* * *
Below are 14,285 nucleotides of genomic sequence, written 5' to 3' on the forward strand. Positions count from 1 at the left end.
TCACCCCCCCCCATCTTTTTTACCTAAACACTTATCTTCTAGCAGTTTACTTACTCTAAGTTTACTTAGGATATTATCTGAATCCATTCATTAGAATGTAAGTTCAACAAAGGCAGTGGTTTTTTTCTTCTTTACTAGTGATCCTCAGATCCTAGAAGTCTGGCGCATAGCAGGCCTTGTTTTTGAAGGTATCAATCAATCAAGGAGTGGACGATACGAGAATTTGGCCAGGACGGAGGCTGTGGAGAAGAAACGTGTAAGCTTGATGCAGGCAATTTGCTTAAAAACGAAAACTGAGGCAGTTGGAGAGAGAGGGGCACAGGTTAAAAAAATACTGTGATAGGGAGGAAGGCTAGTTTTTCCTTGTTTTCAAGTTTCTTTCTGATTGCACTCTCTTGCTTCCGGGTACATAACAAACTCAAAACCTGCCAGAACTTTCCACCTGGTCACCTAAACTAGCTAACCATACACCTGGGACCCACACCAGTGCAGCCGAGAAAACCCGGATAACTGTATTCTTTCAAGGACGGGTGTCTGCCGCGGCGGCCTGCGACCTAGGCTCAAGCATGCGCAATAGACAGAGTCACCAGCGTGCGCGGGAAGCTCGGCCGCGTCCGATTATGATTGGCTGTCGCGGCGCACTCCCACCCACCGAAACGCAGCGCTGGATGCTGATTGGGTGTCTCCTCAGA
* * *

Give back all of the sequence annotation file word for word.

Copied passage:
Below are 14,285 nucleotides of genomic sequence, written 5' to 3' on the forward strand. Positions count from 1 at the left end.
TCACCCCCCCCCATCTTTTTTACCTAAACACTTATCTTCTAGCAGTTTACTTACTCTAAGTTTACTTAGGATATTATCTGAATCCATTCATTAGAATGTAAGTTCAACAAAGGCAGTGGTTTTTTTCTTCTTTACTAGTGATCCTCAGATCCTAGAAGTCTGGCGCATAGCAGGCCTTGTTTTTGAAGGTATCAATCAATCAAGGAGTGGACGATACGAGAATTTGGCCAGGACGGAGGCTGTGGAGAAGAAACGTGTAAGCTTGATGCAGGCAATTTGCTTAAAAACGAAAACTGAGGCAGTTGGAGAGAGAGGGGCACAGGTTAAAAAAATACTGTGATAGGGAGGAAGGCTAGTTTTTCCTTGTTTTCAAGTTTCTTTCTGATTGCACTCTCTTGCTTCCGGGTACATAACAAACTCAAAACCTGCCAGAACTTTCCACCTGGTCACCTAAACTAGCTAACCATACACCTGGGACCCACACCAGTGCAGCCGAGAAAACCCGGATAACTGTATTCTTTCAAGGACGGGTGTCTGCCGCGGCGGCCTGCGACCTAGGCTCAAGCATGCGCAATAGACAGAGTCACCAGCGTGCGCGGGAAGCTCGGCCGCGTCCGATTATGATTGGCTGTCGCGGCGCACTCCCACCCACCGAAACGCAGCGCTGGATGCTGATTGGGTGTCTCCTCAGA